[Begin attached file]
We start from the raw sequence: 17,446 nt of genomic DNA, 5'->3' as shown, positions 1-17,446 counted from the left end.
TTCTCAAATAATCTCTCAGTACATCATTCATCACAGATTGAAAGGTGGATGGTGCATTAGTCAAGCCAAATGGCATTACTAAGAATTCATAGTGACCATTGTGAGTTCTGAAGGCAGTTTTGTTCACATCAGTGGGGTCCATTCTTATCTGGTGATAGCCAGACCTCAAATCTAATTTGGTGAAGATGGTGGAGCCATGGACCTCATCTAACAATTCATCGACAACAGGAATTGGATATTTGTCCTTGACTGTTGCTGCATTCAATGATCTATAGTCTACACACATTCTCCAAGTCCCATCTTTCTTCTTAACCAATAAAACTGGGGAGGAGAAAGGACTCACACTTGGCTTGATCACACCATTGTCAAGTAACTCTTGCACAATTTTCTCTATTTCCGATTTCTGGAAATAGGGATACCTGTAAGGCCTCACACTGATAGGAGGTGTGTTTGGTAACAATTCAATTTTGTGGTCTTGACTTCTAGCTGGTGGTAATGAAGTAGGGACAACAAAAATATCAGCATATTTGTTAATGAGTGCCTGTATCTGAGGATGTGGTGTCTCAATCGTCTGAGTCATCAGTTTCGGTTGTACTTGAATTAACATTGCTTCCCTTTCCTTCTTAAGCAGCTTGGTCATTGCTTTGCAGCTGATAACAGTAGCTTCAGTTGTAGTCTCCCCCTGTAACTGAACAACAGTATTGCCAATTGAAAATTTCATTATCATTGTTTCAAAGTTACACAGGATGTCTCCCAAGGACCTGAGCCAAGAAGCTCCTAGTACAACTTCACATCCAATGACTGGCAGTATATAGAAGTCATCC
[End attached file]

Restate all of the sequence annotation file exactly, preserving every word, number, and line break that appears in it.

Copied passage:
We start from the raw sequence: 17,446 nt of genomic DNA, 5'->3' as shown, positions 1-17,446 counted from the left end.
TTCTCAAATAATCTCTCAGTACATCATTCATCACAGATTGAAAGGTGGATGGTGCATTAGTCAAGCCAAATGGCATTACTAAGAATTCATAGTGACCATTGTGAGTTCTGAAGGCAGTTTTGTTCACATCAGTGGGGTCCATTCTTATCTGGTGATAGCCAGACCTCAAATCTAATTTGGTGAAGATGGTGGAGCCATGGACCTCATCTAACAATTCATCGACAACAGGAATTGGATATTTGTCCTTGACTGTTGCTGCATTCAATGATCTATAGTCTACACACATTCTCCAAGTCCCATCTTTCTTCTTAACCAATAAAACTGGGGAGGAGAAAGGACTCACACTTGGCTTGATCACACCATTGTCAAGTAACTCTTGCACAATTTTCTCTATTTCCGATTTCTGGAAATAGGGATACCTGTAAGGCCTCACACTGATAGGAGGTGTGTTTGGTAACAATTCAATTTTGTGGTCTTGACTTCTAGCTGGTGGTAATGAAGTAGGGACAACAAAAATATCAGCATATTTGTTAATGAGTGCCTGTATCTGAGGATGTGGTGTCTCAATCGTCTGAGTCATCAGTTTCGGTTGTACTTGAATTAACATTGCTTCCCTTTCCTTCTTAAGCAGCTTGGTCATTGCTTTGCAGCTGATAACAGTAGCTTCAGTTGTAGTCTCCCCCTGTAACTGAACAACAGTATTGCCAATTGAAAATTTCATTATCATTGTTTCAAAGTTACACAGGATGTCTCCCAAGGACCTGAGCCAAGAAGCTCCTAGTACAACTTCACATCCAATGACTGGCAGTATATAGAAGTCATCC